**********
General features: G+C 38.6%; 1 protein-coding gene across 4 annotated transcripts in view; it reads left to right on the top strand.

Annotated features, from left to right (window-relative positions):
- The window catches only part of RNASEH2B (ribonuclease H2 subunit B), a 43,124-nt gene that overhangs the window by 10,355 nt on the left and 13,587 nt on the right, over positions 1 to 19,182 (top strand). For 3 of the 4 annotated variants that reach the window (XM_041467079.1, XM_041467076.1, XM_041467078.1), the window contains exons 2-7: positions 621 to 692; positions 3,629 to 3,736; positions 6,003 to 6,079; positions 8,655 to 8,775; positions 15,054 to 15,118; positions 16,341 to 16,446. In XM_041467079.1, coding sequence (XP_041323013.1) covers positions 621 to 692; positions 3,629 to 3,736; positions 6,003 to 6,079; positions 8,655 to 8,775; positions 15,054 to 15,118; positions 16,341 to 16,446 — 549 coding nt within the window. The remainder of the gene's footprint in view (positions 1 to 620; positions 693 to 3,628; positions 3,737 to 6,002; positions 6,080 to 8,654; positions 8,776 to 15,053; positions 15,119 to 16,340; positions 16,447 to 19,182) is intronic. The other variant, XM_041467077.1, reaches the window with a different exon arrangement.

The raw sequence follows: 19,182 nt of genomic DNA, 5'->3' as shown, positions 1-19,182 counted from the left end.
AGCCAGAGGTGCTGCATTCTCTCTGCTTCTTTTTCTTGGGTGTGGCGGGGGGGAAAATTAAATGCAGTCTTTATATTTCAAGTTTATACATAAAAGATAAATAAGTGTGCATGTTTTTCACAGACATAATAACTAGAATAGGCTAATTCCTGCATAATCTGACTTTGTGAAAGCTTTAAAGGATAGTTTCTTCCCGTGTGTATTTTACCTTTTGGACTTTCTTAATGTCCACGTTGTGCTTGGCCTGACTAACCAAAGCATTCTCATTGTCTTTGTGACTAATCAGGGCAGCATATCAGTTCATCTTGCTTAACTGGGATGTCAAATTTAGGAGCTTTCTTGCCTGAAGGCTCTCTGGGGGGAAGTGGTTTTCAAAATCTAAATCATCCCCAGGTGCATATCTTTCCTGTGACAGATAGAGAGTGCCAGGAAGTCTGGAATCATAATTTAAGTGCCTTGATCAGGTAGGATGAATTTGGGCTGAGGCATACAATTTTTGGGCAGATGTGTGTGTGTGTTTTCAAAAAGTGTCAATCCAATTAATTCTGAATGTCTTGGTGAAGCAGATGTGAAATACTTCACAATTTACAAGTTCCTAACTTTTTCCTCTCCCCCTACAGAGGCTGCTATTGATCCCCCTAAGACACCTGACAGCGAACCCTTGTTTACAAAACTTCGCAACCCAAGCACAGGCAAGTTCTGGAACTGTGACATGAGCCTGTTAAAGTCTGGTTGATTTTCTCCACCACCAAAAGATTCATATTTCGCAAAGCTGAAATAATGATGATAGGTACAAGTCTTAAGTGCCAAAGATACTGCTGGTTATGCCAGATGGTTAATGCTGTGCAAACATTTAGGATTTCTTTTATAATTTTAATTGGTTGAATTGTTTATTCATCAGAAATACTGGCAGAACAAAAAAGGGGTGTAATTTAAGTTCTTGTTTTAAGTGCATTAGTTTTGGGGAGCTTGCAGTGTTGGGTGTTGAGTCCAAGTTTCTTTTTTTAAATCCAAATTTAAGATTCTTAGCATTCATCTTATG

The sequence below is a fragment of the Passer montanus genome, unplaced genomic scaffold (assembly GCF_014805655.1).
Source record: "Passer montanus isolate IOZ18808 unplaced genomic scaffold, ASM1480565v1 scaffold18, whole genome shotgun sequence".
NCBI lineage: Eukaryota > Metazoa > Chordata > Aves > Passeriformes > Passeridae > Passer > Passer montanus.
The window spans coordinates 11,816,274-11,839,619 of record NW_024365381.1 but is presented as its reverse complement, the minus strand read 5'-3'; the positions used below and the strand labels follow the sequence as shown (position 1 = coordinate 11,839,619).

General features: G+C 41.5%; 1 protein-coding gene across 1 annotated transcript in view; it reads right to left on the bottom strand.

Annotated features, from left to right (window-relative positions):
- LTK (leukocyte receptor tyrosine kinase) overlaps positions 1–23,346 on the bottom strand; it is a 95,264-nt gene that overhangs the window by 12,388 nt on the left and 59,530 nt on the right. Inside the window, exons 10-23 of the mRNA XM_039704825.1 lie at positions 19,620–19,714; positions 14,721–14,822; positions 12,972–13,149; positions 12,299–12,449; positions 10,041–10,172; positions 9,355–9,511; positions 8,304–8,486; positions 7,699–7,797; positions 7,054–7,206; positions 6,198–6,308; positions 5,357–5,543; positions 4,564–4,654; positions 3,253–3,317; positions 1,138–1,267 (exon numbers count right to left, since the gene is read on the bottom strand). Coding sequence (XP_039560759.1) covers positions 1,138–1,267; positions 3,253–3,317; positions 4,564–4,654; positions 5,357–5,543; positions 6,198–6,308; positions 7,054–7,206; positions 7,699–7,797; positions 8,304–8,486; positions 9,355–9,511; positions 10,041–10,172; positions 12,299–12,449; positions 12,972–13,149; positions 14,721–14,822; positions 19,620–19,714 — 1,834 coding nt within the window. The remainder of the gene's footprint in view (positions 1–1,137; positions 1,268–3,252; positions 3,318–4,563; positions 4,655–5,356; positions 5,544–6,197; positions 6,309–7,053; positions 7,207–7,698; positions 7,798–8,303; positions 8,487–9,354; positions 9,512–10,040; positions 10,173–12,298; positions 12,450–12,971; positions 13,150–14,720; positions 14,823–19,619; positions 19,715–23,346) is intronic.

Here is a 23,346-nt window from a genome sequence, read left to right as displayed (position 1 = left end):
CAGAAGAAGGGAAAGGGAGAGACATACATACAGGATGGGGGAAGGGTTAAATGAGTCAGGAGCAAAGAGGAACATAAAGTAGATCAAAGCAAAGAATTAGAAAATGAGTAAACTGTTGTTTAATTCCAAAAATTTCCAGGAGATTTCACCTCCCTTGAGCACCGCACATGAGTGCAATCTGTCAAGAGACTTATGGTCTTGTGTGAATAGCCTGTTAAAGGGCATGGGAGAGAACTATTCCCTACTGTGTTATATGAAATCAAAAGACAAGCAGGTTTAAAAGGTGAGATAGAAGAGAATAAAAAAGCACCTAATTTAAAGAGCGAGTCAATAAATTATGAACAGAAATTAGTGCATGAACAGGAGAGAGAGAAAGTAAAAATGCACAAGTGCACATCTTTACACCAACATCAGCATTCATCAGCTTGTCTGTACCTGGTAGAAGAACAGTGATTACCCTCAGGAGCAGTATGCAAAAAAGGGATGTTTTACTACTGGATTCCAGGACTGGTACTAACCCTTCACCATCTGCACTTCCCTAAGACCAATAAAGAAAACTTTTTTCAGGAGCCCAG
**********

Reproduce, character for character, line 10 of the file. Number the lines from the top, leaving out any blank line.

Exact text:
General features: G+C 41.5%; 1 protein-coding gene across 1 annotated transcript in view; it reads right to left on the bottom strand.